Lake Titicaca drying up as heat wave turns winter upside down

By Monica Machicao

HUARINA, Bolivia (Reuters) – The parched shoreline and shrinking depths of Lake Titicaca are prompting growing alarm that an ago-old way of life around South America’s largest lake is slipping away as a brutal heat wave wreaks havoc on the southern hemisphere’s winter.

Like many places suffering deadly consequences of climate change, the sprawling freshwater lake nestled in the Andes mountains on Bolivia’s border with Peru now features a water level approaching an all-time low.

Globally, July was the hottest month on record, as prolonged dry spells take an especially heavy toll on humans and animals alike.

Titicaca is only 30 cm (1 foot) away from reaching its record low of 1996 due to severe drought, said Lucia Walper, an official with Bolivia’s hydrology and meteorology service. She added that the drought could last until November in some parts of the country.

Farmers in the adjacent Huarina community are desperate for help.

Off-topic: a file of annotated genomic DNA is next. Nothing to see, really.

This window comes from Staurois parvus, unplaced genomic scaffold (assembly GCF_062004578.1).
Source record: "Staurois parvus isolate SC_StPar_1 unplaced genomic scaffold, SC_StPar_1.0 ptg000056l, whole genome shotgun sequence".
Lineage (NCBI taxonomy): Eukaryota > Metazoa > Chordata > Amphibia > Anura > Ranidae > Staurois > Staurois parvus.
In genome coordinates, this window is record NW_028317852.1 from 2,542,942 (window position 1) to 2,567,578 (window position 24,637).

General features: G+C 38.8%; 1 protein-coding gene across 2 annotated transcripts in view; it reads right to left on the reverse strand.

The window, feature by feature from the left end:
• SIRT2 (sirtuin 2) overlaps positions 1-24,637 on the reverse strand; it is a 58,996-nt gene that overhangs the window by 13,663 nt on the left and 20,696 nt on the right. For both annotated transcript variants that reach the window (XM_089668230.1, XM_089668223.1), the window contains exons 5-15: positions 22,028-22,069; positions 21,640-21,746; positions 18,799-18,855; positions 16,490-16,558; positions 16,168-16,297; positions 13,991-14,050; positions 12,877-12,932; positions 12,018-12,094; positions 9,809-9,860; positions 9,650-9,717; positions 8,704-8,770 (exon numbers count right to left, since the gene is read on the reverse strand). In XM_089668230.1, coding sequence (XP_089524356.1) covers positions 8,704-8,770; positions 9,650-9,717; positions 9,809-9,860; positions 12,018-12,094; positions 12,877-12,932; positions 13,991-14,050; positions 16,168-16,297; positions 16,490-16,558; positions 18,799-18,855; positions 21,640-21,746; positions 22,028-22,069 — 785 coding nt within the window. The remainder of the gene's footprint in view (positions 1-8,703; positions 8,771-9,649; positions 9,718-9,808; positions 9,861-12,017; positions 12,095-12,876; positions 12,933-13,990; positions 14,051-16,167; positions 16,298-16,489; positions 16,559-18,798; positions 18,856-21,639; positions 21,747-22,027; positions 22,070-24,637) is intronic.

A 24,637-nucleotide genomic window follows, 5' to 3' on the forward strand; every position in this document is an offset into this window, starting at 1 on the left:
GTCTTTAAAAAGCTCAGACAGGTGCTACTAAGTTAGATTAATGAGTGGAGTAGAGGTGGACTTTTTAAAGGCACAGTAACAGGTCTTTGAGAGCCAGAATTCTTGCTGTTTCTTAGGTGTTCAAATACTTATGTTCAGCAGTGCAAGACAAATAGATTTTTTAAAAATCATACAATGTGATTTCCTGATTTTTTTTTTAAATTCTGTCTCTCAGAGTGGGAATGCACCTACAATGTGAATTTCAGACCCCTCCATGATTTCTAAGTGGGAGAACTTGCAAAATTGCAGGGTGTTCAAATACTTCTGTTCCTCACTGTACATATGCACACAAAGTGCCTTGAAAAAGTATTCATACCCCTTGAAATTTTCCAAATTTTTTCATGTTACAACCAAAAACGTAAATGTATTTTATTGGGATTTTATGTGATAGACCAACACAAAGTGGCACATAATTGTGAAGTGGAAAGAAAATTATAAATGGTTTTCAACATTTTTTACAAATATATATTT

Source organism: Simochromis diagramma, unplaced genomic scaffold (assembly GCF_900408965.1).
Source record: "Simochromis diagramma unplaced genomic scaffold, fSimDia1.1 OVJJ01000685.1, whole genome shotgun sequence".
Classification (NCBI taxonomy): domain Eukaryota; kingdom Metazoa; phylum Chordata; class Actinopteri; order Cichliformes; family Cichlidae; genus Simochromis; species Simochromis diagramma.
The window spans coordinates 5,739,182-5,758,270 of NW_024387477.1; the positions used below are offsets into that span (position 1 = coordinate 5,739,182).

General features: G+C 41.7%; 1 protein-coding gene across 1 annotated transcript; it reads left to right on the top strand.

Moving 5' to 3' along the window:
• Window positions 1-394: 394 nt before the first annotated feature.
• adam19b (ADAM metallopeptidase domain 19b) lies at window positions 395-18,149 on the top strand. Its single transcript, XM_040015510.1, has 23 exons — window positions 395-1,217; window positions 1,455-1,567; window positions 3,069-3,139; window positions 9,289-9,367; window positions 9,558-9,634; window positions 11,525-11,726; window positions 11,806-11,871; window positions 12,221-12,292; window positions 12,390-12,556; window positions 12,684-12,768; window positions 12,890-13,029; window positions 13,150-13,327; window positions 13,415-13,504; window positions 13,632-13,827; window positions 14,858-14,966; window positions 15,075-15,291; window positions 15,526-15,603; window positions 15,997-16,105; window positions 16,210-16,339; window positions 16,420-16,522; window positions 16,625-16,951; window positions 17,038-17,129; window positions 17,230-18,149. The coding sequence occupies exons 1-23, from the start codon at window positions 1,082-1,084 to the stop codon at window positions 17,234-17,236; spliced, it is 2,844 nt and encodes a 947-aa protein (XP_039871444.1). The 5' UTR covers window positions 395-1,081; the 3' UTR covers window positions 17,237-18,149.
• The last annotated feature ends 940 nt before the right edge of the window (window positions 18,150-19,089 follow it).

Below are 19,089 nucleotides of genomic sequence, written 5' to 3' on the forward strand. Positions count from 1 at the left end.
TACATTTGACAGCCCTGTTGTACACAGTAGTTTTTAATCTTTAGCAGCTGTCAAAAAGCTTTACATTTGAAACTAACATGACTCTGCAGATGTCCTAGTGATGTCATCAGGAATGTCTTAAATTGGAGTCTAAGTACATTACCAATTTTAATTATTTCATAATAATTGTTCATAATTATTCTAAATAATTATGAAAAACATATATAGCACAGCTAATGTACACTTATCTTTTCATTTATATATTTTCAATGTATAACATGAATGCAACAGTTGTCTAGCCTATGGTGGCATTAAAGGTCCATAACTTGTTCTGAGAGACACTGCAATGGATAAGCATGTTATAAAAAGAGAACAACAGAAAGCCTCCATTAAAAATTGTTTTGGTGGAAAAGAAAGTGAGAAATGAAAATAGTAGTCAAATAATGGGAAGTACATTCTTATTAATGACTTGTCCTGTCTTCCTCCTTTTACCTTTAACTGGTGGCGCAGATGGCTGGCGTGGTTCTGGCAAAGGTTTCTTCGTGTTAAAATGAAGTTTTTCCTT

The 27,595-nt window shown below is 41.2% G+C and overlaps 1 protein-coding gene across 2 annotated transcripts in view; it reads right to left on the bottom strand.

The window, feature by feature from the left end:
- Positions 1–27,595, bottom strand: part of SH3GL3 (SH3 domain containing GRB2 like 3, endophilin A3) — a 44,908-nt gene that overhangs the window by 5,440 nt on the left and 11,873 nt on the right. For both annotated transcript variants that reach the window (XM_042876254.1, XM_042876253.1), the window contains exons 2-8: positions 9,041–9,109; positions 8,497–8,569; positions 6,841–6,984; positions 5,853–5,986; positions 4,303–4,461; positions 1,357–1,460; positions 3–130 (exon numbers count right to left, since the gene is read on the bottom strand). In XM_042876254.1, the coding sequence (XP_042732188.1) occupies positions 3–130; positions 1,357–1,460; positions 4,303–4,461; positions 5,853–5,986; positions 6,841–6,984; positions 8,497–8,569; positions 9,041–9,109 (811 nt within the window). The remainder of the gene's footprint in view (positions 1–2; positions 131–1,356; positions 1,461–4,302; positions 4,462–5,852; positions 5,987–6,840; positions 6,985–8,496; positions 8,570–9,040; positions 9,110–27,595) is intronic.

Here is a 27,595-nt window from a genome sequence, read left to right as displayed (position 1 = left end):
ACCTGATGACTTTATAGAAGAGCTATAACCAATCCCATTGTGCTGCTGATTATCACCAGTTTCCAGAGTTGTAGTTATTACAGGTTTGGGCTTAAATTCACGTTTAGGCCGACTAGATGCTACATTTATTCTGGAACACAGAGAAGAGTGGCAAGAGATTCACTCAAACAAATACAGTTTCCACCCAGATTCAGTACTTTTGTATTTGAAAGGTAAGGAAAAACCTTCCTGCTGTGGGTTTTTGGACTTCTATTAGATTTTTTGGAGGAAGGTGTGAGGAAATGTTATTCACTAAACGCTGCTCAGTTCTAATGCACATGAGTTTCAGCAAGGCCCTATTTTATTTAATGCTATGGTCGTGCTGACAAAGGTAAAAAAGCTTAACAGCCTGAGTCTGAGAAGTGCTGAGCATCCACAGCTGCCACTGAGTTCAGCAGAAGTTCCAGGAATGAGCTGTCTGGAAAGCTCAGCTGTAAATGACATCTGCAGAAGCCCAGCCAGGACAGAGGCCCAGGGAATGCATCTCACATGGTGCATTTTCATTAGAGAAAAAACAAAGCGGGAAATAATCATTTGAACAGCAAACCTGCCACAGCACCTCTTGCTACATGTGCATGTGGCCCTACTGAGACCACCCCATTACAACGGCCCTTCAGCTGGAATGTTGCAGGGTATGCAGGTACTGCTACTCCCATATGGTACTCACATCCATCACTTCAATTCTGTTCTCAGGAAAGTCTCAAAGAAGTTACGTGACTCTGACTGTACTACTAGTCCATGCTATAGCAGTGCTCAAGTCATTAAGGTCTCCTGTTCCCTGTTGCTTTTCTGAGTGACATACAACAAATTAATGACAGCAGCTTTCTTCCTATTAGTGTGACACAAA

“Look, this part is totally dry. There’s no water,” said Isabel Apaza. “I don’t know what we’re going to do any more since we don’t have food for our cows or lambs.”

The waters of Lake Titicaca have for decades ebbed and flowed at an altitude of around 3,800 meters (12,500 ft) above sea level, which makes it even more vulnerable to evaporation by solar radiation, according to experts at Bolivia’s Oruro Technical University.

Along extended stretches of the lake’s shore, once fertile areas have recently been reduced to dust.

“It’s like the earth is burning,” lamented Huarina leader Gabriel Flores.

Historic drought in South America has also slammed neighboring Argentina’s crucial farm sector, prompting the International Monetary Fund to forecast a 2.5% economic contraction this year as a result.

Meanwhile in Uruguay, the Canelon Grande Reservoir, a major source of drinking water for the capital Montevideo, shriveled in June as water levels sank so low that grass covered much of the lake bed.

(Reporting by Monica Machicao; Additional reporting by Santiago Limachi and Sergio Limachi; Writing by Valentine Hilaire; Editing by David Alire Garcia and Nick Macfie)